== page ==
View attachment 84519 View attachment 84520
AllenC I was checking injector pulse. I have a dim flash when cranking and a bright flash when temporarily started with starting fluid.
 

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. . . . I was checking injector pulse. I have a dim flash when cranking and a bright flash when temporarily started with starting fluid. . . . .
Did you remove the electrical cap on each fuel injector and attach the noid light to the 2 prong receptacle and test?

During START mode the injectors are pulsed 8 times per 1 crankshaft revolution. In RUN mode the injectors are pulsed 4 times per 1 crankshaft resolution. I am thinking in START mode there are more interruptions / pulses of the electrical current flow to the injectors and as a result you get a pulsing illumination that is dimmer than when in RUN mode. So the fuel injector driver circuits within the electronic engine controller must be good and functioning correctly.

In my post #14 I mentioned that there could be logic in the engine controller such that if excessive current flow is detected in the injector circuits, the circuits are disabled. With the electrical connector separated from the injector, the noid light would NOT draw excessive electrical current and the engine controller would allow the circuitry logic to pulse the injector circuit. With injectors connected to their respective circuits, there is excessive electrical current flow and the engine controller is disabling the circuitry.

I would suggest that you need to test each injector with electrical connections in place. You will have to back probe the appropriate wire at the 4 pin connector at the throttle body. Use a test light with an LED bulb; no incandescent bulb. An incandescent bulb can cause an excessive electrical current draw and cause problems. LED bulb only draws a fraction of an amp electrical current and is safe to use on electronic engine controller circuits. That engine controller pinout diagram provided in post #14 gives wire colors. Hopefully it is correct and matches what is on your engine.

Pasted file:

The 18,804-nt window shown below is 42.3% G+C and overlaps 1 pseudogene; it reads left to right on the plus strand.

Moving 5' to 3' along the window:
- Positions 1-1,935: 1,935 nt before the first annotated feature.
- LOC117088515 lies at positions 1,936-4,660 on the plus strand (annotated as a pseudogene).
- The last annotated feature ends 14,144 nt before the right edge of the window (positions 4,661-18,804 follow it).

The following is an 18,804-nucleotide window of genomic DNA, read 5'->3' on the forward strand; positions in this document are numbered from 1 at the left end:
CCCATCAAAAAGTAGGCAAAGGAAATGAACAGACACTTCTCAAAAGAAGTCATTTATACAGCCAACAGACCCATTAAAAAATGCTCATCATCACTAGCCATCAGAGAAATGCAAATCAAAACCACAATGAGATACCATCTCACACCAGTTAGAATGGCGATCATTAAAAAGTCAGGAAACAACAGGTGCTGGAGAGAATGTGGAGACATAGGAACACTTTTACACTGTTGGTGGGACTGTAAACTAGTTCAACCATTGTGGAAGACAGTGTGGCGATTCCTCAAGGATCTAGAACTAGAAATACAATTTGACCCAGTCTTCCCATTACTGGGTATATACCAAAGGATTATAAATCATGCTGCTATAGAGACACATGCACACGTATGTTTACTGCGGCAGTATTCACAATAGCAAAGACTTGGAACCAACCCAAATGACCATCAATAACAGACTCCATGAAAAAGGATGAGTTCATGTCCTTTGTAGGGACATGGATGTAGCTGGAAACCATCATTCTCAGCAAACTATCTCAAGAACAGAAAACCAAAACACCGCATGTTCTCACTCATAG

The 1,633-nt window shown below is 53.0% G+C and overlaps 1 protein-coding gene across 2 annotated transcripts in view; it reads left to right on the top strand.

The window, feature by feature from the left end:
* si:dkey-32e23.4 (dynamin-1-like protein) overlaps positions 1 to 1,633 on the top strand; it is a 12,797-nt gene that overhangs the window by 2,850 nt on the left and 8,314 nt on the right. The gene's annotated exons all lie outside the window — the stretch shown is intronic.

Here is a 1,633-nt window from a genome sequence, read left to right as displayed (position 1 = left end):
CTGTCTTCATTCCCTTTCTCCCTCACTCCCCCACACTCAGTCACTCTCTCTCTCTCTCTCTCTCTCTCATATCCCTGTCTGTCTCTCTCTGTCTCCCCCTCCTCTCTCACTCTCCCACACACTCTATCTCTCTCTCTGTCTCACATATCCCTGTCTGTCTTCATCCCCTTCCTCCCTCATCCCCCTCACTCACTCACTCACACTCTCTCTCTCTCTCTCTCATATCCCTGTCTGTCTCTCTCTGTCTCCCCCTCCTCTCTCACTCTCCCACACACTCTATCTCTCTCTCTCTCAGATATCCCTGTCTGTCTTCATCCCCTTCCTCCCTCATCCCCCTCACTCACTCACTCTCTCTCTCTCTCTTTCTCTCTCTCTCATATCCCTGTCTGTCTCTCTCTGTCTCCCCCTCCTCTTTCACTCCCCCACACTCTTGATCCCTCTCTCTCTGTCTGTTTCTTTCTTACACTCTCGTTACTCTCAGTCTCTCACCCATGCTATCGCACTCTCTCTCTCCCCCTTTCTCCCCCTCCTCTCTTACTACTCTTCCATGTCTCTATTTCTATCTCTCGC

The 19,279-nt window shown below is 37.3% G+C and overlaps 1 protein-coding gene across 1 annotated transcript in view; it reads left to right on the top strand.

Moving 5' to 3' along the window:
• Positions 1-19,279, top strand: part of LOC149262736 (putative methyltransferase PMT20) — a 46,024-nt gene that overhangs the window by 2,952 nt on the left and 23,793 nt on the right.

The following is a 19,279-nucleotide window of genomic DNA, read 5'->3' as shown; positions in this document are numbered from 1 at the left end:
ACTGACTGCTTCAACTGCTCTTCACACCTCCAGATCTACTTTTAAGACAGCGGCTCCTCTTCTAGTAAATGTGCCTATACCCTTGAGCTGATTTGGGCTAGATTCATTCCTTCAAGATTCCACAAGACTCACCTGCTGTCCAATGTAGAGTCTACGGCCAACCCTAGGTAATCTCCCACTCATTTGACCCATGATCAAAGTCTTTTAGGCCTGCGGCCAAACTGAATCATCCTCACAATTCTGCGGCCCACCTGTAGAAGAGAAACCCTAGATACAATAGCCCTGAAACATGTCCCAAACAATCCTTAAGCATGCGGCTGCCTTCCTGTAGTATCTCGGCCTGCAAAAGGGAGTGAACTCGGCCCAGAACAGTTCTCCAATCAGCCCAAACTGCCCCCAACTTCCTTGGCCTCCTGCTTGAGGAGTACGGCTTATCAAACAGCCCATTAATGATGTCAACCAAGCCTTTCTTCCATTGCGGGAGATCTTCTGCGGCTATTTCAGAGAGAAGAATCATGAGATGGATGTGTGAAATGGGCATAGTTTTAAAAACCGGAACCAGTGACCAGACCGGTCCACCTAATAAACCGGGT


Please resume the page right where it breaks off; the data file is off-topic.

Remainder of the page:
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Cranking draws down battery voltage and that might also account for the dim flashes.

Now that you've established that you have flashes with engine running it may be time to go back to the fuel flow test suggested above to see if you have a weak pump or sucking air.
 

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Discussion Starter · #19 ·
Built a 9v and 12v injectors pulse tool for pulsing injectors on the truck and found the spray pattern is good and found out that the dimmed flashing is do to it fluctuating between 0.8v and 2v when cranking so I'm going through tracing the injector curcuit wires from the ECU to the injectors and I'm going to test the wiring to see if they shorted to themselves by ohming the wires. Just posting it here in case someone has the same problem.
 

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How are you measuring the injector voltage - analog or digital multimeter, or oscilloscope? Unless you use a scope, the voltage may be changing faster than the meter can respond, and you will get an inaccurate reading. At idle, injector firing in my 4-cylinder is 55ms, and a typical multimeter needs 250ms or more to respond. So before it can acquire the full high-side voltage, it's falling again, and that will throw off the reading.
There are good handheld scopes out there for cars that are not too expensive.